The Happiness of the Katakuris (Katakuri-Ke No Kofuku)
Director – Takashi Miike, Screenplay – Kikumi Yamagishe, Based on the film The Quiet Family, Producers – Tetsuo Sacho & Hirotsugu Yoshida, Photography – Akio Nomura, Music – Koji Endo & Koji Makaino. Production Company – Shochiku/Mainichi Broadcasting/Eisei Gekijo/Spike/Sedic International/Dentsu Gentosha/Little Garage/Gammo
Kenji Sawada (Masao Katakuri), Keiko Matsuzaka (Terue Katakuri), Tetsuro Tamba (Grandfather Nihei Katakuri), Naomi Nishida (Shizue Katakuri), Shinja Takeda (Masayuki Katakuri), Tamaki Miyazaki (Yurie Katakuri), Kiyoshiro Imawano (Richard Sagawa)
The Katakuri family, including husband Masao, wife Terue, son Masayuki, daughter Shizue and her young daughter Yurie, and the grandfather Nihei, have left the city after the father lost his job as a shoe salesman. They have bought the White Lover’s Guesthouse on a remote mountainside. In doing so, they believed that a new road development nearby would soon bring custom their way but so far they have not had a single guest. Their first customer now turns up. However, in the morning the man is found dead, having plunged a knife into his own neck. They agree to bury the body by the lake, as news of their first customer’s death would be bad for business. Next, a sumo wrestler and his girlfriend sign in and also die during sex and must be buried. Other guests continue to arrive but each befalls a fatal accident.
Japanese director Takashi Miike became a cult figure in the 00s. Takashi Miike is an amazingly prolific director and has put his fingers into almost every genre imaginable, ranging from science-fiction, horror and fantasy to children’s films, genteel dramas and a great many Yakuza films. It is however Miike’s way-out films – the likes of Audition (1999), Ichi the Killer (2001) and Visitor Q (2001) – that have developed a cult following due to their scenes of extreme torture and perversity.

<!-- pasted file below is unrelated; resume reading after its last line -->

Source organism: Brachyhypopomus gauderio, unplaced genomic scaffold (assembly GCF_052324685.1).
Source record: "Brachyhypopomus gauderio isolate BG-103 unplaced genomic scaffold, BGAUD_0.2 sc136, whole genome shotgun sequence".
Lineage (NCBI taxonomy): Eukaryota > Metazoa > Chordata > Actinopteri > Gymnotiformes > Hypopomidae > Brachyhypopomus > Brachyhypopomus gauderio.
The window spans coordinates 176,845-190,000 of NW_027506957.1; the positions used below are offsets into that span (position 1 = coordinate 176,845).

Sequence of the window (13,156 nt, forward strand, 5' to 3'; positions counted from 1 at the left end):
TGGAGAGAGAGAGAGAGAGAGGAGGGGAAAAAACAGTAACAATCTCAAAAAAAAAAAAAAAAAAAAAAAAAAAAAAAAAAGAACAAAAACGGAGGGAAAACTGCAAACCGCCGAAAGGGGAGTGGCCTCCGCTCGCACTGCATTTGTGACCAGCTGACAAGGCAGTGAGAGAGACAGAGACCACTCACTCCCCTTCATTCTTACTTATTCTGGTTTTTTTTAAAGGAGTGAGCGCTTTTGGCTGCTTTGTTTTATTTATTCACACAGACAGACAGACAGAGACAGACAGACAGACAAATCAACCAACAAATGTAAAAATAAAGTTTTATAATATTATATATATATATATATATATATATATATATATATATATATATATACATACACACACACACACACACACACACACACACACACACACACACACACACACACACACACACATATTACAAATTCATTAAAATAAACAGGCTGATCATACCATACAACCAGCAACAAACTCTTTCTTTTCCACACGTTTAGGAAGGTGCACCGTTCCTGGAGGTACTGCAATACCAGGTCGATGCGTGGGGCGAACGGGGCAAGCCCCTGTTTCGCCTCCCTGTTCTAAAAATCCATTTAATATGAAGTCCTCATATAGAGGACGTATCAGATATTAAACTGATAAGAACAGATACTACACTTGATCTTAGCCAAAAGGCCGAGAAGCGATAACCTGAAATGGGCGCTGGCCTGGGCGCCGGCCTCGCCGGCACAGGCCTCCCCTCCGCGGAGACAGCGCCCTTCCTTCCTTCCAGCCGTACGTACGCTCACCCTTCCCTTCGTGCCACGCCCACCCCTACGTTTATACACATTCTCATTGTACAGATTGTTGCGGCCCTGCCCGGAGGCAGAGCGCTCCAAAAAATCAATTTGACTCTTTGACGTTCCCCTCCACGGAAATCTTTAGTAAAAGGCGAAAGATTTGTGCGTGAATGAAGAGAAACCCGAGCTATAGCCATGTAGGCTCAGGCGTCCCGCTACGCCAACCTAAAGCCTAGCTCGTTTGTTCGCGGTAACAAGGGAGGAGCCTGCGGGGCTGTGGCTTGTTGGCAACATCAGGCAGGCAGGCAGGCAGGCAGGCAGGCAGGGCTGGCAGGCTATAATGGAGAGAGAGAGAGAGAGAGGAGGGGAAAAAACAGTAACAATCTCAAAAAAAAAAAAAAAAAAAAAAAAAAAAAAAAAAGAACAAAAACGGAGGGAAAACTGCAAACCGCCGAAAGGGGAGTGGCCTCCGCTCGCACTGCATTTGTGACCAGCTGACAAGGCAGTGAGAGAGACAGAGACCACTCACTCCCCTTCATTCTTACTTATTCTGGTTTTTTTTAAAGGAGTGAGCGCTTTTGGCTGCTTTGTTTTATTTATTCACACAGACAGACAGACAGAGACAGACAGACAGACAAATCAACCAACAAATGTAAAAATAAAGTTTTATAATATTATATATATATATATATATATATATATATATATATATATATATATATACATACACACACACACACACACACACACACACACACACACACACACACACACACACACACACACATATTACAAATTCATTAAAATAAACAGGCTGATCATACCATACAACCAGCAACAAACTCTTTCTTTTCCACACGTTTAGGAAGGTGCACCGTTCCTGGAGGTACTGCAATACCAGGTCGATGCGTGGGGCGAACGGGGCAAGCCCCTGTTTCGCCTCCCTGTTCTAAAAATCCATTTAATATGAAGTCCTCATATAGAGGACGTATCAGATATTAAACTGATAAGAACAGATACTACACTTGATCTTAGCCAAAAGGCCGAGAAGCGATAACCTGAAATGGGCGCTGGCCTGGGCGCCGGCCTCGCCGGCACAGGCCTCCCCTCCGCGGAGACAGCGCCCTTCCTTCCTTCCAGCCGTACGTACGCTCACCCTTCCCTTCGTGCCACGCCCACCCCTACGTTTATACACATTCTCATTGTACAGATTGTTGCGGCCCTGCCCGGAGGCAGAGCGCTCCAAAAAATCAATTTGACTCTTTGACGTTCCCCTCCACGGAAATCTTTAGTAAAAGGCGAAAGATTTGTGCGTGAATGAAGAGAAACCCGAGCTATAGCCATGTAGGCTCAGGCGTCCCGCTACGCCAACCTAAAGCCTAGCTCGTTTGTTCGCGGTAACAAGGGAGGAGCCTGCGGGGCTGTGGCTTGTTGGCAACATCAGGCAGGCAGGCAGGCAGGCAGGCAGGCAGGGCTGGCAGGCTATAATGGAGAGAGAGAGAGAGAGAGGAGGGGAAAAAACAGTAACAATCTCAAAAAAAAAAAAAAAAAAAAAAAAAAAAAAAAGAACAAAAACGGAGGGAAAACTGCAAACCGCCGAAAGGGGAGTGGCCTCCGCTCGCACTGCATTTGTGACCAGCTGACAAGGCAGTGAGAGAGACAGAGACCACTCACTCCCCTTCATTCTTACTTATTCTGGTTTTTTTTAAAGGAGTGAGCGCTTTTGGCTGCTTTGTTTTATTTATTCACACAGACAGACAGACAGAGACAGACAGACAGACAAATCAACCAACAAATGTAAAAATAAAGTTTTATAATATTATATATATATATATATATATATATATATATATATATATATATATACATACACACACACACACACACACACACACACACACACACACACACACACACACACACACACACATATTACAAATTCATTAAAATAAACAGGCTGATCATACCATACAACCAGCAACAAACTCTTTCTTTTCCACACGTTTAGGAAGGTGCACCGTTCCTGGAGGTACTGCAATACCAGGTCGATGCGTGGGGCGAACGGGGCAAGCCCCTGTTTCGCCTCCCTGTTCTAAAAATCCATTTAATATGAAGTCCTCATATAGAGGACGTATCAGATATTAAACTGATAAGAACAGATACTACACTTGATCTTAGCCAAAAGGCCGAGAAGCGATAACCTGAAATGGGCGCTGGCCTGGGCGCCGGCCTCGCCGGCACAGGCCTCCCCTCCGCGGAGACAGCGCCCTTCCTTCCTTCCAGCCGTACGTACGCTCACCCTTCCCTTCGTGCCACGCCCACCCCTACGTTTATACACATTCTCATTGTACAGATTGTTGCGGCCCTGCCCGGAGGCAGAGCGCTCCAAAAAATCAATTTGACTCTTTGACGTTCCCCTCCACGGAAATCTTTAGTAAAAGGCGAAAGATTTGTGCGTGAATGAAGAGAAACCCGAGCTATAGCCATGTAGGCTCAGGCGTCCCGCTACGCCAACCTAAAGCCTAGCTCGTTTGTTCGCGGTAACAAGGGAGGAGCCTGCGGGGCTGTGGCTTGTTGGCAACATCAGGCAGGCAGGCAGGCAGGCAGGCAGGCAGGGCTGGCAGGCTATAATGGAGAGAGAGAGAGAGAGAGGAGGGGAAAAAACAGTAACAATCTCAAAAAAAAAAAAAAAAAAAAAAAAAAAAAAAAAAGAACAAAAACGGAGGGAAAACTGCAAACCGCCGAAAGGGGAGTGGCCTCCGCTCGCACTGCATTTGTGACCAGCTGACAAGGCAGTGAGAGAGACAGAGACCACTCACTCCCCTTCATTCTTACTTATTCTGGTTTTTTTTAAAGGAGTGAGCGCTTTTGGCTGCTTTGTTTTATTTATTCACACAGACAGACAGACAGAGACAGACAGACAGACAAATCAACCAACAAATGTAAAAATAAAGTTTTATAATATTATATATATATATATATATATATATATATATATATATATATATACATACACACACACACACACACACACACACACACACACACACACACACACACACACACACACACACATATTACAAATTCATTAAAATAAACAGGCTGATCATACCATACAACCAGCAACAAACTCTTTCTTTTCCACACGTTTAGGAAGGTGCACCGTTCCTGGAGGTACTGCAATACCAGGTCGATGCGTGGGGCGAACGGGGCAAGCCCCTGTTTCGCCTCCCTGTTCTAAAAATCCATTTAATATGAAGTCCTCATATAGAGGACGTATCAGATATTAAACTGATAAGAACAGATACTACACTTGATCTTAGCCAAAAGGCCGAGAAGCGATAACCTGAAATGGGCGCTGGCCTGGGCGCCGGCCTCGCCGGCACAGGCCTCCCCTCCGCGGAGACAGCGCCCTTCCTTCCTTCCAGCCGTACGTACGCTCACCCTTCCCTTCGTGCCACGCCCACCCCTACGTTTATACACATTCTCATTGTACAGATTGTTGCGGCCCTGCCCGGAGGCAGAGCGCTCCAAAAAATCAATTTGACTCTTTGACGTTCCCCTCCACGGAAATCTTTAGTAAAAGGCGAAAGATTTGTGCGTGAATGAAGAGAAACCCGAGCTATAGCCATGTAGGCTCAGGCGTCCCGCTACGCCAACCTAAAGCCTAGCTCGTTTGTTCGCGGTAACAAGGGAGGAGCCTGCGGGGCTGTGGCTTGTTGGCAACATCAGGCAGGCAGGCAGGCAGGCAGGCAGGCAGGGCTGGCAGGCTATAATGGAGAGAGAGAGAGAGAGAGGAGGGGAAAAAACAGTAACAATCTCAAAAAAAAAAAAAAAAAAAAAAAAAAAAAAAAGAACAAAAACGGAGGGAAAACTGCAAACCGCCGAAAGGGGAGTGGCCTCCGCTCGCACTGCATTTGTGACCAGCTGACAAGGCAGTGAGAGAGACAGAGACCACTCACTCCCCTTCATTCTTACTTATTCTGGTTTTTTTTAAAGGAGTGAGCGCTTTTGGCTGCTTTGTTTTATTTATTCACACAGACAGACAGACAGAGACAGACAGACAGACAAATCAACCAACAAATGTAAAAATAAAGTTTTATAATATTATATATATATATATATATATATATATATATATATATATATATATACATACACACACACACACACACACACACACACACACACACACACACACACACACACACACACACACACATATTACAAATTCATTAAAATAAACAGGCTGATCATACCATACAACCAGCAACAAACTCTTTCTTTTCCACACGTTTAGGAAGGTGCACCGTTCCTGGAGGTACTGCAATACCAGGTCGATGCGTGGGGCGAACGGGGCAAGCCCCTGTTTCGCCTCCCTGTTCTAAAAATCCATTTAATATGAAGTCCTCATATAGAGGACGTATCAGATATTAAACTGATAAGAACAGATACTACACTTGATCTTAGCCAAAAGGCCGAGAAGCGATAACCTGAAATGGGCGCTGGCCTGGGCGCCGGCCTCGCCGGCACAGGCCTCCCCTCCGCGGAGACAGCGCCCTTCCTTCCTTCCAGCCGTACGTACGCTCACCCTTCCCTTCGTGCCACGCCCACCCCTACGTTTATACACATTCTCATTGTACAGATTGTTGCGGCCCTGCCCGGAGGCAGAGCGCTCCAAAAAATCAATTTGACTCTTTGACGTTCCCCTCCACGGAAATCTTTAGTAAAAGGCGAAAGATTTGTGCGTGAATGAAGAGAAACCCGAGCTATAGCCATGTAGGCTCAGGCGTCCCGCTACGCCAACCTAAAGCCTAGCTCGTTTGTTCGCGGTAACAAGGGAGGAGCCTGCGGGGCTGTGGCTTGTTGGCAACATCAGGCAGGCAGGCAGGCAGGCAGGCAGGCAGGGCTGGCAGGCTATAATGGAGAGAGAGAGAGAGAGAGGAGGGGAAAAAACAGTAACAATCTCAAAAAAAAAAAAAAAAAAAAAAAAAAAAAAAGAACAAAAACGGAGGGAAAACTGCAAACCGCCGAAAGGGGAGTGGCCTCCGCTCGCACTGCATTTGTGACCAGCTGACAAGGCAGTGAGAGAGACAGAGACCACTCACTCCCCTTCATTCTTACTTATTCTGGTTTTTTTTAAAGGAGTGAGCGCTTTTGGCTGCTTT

The poster/video cover of The Happiness of the Katakuris notes “The hills are alive with the sound of screaming,” of course parodying the famous line from The Sound of Music (1965). This tends to give a wrong impression about what type of film The Happiness of the Katakuris is. It is not a horror film, even though the advertising tries to categorize it along with Miike’s other horrors. Indeed, The Happiness of the Katakuris is almost a film that defies any attempts to categorize it. The only precedent might by the wackiness of the musical version of Little Shop of Horrors (1986). Maybe the nearest one might come would be to envision The Happiness of the Katakuris as Little Shop crossbred with the blackly deadpan surrealism of the Coen Brothers and with Czech Claymation animator Jan Svankmajer brought in somewhere along the line too. However, Takashi Miike lets loose with an anything-goes lunacy way above and beyond either of these. In actuality, The Happiness of the Katakuris is a remake of a South Korean film The Quiet Family (1998). The Quiet Family was a black comedy about a family who own an inn where the guests keep dying, although unlike The Happiness of the Katakuris there are no musical or Claymation sequences or dancing zombies.